I have yet to learn how to become my own anchor, yet to find my place of stillness, and to dwell peacefully within my skin (if that is even possible in the very un-peaceful world in which we live). 

Yet it is true that Witchlines kept me very busy, making it near impossible to pursue any other work; and the ongoing and fluctuating fatigue of CFS has required me to rest a great deal. Many things are simply not within my control (which is as it should be). This is not to say that I am blameless—I have been distracted; I have lacked focus; I have sometimes let my bad moods take me to bad places. Still, this year has been what it is, and will continue to be what it will be. I can only live each day, one at a time, and make modest plans in the hope that at some point I will be able to act on them.

Soon, I will at least have my studio, a gentle green cocoon which will contain me as I go in search of unknown things. And though time may be moving much faster than me, if I trust in myself, and this twisting path I slowly walk, I may still find a way to bloom.

Monday, 10 September 2018

Wise Words: Unknowing

We have to learn what we can, but remain mindful that our knowledge not close the circle, closing out the void, so that we forget that what we do not know remains boundless, without limit or bottom, and that what we know may have to share the quality of being known with what denies it. What is seen with one eye has no depth.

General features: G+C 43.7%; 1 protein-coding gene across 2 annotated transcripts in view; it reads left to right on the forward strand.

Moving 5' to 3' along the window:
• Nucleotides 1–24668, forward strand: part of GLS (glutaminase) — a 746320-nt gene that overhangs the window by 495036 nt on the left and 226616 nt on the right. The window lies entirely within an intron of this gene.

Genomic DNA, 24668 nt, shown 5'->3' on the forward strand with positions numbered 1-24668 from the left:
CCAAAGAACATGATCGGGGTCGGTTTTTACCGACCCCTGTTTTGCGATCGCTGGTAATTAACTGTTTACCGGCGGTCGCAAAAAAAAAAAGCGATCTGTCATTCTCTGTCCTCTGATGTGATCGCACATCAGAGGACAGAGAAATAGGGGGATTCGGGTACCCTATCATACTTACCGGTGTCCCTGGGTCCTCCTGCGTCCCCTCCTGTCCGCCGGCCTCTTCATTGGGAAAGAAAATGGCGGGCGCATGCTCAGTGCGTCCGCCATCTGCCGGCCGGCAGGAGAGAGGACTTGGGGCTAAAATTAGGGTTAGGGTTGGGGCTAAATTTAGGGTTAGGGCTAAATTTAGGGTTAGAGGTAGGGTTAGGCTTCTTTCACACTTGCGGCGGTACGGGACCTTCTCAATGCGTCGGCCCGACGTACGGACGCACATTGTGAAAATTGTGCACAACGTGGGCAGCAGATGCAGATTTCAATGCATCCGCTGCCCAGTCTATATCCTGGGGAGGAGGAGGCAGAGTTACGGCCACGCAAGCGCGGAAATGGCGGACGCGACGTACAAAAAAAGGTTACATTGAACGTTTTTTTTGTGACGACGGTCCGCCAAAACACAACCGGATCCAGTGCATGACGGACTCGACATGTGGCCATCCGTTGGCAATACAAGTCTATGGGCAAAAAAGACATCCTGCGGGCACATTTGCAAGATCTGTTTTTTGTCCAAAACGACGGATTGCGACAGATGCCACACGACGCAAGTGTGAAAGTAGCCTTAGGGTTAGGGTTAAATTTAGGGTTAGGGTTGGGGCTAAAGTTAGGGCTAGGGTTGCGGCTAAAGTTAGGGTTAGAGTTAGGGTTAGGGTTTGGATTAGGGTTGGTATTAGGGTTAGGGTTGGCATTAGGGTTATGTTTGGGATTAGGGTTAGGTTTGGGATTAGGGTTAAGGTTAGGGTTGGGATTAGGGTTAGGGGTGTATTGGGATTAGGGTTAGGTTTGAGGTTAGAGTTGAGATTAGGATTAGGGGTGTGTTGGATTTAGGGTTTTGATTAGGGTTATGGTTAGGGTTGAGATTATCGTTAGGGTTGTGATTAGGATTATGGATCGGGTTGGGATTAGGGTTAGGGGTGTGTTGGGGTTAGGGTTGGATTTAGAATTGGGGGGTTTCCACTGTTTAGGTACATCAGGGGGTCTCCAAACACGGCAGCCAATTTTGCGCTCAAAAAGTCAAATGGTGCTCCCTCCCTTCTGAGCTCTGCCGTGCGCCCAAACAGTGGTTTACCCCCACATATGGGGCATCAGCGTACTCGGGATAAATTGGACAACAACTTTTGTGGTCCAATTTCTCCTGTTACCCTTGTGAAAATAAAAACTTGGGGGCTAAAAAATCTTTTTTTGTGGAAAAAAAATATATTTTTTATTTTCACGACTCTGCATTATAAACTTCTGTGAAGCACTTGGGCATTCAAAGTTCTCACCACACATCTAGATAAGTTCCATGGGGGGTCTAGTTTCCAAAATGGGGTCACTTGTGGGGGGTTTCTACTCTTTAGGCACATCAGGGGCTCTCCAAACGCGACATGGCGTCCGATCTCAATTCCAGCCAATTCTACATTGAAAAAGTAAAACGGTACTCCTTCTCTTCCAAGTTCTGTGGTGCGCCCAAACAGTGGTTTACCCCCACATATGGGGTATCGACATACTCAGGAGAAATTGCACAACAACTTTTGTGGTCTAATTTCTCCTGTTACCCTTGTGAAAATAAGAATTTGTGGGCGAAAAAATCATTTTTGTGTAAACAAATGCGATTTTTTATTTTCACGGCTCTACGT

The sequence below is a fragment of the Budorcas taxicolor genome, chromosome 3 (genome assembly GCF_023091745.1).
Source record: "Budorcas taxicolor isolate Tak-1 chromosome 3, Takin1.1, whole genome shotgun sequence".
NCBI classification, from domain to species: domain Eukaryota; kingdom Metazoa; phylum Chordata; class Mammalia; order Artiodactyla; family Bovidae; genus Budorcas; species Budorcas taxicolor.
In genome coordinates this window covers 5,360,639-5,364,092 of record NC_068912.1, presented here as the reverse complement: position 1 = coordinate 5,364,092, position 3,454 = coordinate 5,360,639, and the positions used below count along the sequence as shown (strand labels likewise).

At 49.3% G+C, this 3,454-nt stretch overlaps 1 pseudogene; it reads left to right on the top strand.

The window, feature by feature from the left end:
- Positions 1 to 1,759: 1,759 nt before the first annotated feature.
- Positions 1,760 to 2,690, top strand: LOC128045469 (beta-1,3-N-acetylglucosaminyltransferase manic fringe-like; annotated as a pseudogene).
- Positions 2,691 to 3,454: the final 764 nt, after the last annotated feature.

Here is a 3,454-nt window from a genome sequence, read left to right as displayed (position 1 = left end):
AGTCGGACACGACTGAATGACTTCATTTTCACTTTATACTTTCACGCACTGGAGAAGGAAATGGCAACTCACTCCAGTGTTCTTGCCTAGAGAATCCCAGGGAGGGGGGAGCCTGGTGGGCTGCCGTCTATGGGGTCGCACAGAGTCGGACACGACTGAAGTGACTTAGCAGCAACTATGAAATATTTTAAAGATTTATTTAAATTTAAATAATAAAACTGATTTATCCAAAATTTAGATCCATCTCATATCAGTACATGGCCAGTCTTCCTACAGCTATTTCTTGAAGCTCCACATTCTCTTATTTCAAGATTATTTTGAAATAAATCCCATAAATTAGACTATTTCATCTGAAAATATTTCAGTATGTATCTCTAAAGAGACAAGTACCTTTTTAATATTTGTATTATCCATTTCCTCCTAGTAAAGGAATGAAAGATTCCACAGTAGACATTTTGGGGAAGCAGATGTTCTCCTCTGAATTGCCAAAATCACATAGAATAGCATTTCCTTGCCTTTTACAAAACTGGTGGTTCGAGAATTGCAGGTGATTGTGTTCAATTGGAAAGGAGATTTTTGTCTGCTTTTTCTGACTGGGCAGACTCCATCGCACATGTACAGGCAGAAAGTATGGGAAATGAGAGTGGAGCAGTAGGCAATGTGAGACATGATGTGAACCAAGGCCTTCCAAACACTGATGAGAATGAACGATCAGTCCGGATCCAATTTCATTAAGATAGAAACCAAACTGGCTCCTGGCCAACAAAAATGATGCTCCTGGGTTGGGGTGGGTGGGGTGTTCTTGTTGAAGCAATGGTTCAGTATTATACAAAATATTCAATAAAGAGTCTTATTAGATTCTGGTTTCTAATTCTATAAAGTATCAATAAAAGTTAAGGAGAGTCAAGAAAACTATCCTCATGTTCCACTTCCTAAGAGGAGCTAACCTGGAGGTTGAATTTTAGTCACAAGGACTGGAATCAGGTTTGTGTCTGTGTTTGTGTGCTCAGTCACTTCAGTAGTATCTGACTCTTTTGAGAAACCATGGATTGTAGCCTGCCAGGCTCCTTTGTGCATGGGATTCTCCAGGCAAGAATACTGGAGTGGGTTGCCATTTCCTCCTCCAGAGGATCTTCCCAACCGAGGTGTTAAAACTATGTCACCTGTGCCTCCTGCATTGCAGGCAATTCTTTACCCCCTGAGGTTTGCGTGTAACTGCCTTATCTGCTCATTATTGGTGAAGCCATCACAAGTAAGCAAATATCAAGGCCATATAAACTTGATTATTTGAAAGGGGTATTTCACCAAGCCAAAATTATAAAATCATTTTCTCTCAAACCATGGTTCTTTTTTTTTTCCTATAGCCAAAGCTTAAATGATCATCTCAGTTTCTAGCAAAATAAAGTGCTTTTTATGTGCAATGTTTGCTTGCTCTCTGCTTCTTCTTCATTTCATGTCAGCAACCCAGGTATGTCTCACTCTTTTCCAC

(Ursula Le Guin, Always Coming Home, Grafton Books: London, 1985, p. 29)


One of the first lessons about living is the one that consists of knowing how not to know, which does not mean not knowing, but knowing how not to know, knowing how to avoid getting closed in by knowledge, knowing more and less than what one knows, knowing how not to understand, while never being on the side of ignorance. It is not a question of not having understood anything, but of not letting oneself get locked into comprehension. Each time we come to know something, in reality it is a step. Then we have to strike out for the un-known, to make our way along in the dark, with an “apple in our hand” like a candle.